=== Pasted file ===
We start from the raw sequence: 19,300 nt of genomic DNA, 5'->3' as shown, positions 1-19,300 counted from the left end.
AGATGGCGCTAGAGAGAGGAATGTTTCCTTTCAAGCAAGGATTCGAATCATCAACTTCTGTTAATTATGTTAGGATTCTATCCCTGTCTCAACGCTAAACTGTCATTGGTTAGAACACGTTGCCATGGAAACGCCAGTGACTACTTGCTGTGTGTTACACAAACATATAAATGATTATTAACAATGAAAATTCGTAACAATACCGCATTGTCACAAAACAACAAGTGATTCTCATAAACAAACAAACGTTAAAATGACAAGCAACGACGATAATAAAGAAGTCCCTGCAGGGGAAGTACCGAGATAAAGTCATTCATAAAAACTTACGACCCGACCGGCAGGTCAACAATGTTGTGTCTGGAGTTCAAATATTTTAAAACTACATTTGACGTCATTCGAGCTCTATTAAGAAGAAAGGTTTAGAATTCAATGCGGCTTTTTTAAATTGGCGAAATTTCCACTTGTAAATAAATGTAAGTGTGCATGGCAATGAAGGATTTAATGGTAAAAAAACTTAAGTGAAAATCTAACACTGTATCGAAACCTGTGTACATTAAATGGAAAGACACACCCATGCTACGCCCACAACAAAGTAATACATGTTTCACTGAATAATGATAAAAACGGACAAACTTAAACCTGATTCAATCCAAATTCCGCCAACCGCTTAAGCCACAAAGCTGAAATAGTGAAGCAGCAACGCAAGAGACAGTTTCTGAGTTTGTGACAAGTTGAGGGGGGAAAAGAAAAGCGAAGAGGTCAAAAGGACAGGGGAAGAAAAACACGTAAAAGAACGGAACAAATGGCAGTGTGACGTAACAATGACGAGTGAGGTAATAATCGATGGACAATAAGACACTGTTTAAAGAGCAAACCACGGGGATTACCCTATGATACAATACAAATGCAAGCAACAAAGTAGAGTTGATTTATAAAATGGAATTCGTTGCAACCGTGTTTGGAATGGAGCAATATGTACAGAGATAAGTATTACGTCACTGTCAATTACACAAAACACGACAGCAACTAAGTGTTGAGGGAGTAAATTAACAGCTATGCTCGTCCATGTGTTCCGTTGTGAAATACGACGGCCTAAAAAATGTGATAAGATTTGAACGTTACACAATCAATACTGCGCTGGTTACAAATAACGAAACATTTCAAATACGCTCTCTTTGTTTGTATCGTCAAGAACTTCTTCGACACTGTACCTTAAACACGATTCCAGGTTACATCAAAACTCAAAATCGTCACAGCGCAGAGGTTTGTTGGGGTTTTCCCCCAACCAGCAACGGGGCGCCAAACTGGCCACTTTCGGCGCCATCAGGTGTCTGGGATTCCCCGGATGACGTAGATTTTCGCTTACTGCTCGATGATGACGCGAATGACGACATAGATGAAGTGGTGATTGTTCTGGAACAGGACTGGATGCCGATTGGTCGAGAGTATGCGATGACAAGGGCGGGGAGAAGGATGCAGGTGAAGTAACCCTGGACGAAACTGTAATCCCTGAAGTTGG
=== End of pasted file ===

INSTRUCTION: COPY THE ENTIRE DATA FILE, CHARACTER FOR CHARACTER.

We start from the raw sequence: 19,300 nt of genomic DNA, 5'->3' as shown, positions 1-19,300 counted from the left end.
AGATGGCGCTAGAGAGAGGAATGTTTCCTTTCAAGCAAGGATTCGAATCATCAACTTCTGTTAATTATGTTAGGATTCTATCCCTGTCTCAACGCTAAACTGTCATTGGTTAGAACACGTTGCCATGGAAACGCCAGTGACTACTTGCTGTGTGTTACACAAACATATAAATGATTATTAACAATGAAAATTCGTAACAATACCGCATTGTCACAAAACAACAAGTGATTCTCATAAACAAACAAACGTTAAAATGACAAGCAACGACGATAATAAAGAAGTCCCTGCAGGGGAAGTACCGAGATAAAGTCATTCATAAAAACTTACGACCCGACCGGCAGGTCAACAATGTTGTGTCTGGAGTTCAAATATTTTAAAACTACATTTGACGTCATTCGAGCTCTATTAAGAAGAAAGGTTTAGAATTCAATGCGGCTTTTTTAAATTGGCGAAATTTCCACTTGTAAATAAATGTAAGTGTGCATGGCAATGAAGGATTTAATGGTAAAAAAACTTAAGTGAAAATCTAACACTGTATCGAAACCTGTGTACATTAAATGGAAAGACACACCCATGCTACGCCCACAACAAAGTAATACATGTTTCACTGAATAATGATAAAAACGGACAAACTTAAACCTGATTCAATCCAAATTCCGCCAACCGCTTAAGCCACAAAGCTGAAATAGTGAAGCAGCAACGCAAGAGACAGTTTCTGAGTTTGTGACAAGTTGAGGGGGGAAAAGAAAAGCGAAGAGGTCAAAAGGACAGGGGAAGAAAAACACGTAAAAGAACGGAACAAATGGCAGTGTGACGTAACAATGACGAGTGAGGTAATAATCGATGGACAATAAGACACTGTTTAAAGAGCAAACCACGGGGATTACCCTATGATACAATACAAATGCAAGCAACAAAGTAGAGTTGATTTATAAAATGGAATTCGTTGCAACCGTGTTTGGAATGGAGCAATATGTACAGAGATAAGTATTACGTCACTGTCAATTACACAAAACACGACAGCAACTAAGTGTTGAGGGAGTAAATTAACAGCTATGCTCGTCCATGTGTTCCGTTGTGAAATACGACGGCCTAAAAAATGTGATAAGATTTGAACGTTACACAATCAATACTGCGCTGGTTACAAATAACGAAACATTTCAAATACGCTCTCTTTGTTTGTATCGTCAAGAACTTCTTCGACACTGTACCTTAAACACGATTCCAGGTTACATCAAAACTCAAAATCGTCACAGCGCAGAGGTTTGTTGGGGTTTTCCCCCAACCAGCAACGGGGCGCCAAACTGGCCACTTTCGGCGCCATCAGGTGTCTGGGATTCCCCGGATGACGTAGATTTTCGCTTACTGCTCGATGATGACGCGAATGACGACATAGATGAAGTGGTGATTGTTCTGGAACAGGACTGGATGCCGATTGGTCGAGAGTATGCGATGACAAGGGCGGGGAGAAGGATGCAGGTGAAGTAACCCTGGACGAAACTGTAATCCCTGAAGTTGG